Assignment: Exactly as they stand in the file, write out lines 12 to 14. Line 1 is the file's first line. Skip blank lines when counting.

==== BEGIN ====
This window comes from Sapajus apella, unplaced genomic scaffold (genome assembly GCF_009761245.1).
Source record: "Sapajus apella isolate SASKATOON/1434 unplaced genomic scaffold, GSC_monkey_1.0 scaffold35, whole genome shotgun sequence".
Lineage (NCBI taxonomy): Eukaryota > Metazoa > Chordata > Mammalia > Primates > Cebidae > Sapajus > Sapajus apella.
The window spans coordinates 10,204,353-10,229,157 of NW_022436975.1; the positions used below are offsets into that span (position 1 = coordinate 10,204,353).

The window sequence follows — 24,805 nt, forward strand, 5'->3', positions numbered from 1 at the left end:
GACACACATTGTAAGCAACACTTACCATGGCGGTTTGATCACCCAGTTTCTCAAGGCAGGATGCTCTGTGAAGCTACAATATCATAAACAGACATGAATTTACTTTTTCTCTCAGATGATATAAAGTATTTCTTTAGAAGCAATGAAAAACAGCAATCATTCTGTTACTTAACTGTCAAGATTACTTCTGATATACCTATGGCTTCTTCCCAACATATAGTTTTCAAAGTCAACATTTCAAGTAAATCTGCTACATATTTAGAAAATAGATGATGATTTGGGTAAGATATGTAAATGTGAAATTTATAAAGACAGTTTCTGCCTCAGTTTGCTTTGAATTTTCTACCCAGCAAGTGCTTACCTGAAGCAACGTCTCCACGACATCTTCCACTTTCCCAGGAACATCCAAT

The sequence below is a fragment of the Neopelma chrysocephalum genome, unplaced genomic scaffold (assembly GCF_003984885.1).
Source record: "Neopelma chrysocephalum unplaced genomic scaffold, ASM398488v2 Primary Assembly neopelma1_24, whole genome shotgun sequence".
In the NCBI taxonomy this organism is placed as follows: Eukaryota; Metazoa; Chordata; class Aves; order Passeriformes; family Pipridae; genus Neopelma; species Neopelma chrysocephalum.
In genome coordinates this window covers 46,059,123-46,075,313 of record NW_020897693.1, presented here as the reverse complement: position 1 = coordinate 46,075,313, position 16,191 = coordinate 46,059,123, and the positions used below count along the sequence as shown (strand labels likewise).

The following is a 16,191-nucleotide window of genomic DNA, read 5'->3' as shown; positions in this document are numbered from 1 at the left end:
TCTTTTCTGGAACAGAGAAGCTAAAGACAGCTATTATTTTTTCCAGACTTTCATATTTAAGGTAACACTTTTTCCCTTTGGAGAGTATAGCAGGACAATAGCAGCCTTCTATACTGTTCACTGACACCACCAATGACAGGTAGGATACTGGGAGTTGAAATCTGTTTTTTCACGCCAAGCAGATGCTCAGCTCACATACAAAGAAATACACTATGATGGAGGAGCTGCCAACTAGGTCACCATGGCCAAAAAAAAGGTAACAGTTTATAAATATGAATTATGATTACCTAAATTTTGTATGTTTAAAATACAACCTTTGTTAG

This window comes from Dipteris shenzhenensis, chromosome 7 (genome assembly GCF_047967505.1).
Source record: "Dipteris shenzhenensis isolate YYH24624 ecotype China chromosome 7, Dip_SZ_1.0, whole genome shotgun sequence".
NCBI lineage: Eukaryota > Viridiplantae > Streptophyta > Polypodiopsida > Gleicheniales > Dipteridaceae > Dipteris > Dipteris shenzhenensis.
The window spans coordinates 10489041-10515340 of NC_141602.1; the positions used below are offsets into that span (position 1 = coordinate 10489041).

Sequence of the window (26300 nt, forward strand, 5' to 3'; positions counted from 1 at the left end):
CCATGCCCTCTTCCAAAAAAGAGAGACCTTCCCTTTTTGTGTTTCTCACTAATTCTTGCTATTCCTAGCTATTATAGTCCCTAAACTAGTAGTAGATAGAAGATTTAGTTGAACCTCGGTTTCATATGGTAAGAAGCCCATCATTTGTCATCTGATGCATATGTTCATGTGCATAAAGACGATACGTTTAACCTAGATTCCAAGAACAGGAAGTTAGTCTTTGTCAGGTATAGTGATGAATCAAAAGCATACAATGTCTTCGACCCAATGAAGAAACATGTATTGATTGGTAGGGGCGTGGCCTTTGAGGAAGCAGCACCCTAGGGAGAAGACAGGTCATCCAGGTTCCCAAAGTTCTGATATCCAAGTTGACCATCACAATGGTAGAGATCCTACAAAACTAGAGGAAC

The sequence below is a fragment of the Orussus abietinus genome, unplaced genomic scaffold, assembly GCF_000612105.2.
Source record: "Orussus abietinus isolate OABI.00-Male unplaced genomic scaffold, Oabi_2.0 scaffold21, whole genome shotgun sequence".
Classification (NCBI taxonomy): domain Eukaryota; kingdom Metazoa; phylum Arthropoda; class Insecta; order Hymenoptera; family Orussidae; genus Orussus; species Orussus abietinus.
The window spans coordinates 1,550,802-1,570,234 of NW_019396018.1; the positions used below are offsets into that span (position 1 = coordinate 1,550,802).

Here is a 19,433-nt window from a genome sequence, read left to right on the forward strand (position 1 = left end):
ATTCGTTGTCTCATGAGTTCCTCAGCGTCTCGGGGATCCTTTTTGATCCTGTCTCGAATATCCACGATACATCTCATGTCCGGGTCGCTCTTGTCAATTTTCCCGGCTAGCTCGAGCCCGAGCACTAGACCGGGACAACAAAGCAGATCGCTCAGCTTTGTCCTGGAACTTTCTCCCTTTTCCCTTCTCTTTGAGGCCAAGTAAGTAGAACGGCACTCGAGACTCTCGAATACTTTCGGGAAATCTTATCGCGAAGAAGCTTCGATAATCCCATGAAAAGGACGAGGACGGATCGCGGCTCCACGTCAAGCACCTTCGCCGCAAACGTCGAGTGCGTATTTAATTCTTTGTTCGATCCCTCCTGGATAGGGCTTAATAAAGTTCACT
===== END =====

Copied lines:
TCTTTTCTGGAACAGAGAAGCTAAAGACAGCTATTATTTTTTCCAGACTTTCATATTTAAGGTAACACTTTTTCCCTTTGGAGAGTATAGCAGGACAATAGCAGCCTTCTATACTGTTCACTGACACCACCAATGACAGGTAGGATACTGGGAGTTGAAATCTGTTTTTTCACGCCAAGCAGATGCTCAGCTCACATACAAAGAAATACACTATGATGGAGGAGCTGCCAACTAGGTCACCATGGCCAAAAAAAAGGTAACAGTTTATAAATATGAATTATGATTACCTAAATTTTGTATGTTTAAAATACAACCTTTGTTAG

This window comes from Dipteris shenzhenensis, chromosome 7 (genome assembly GCF_047967505.1).
Source record: "Dipteris shenzhenensis isolate YYH24624 ecotype China chromosome 7, Dip_SZ_1.0, whole genome shotgun sequence".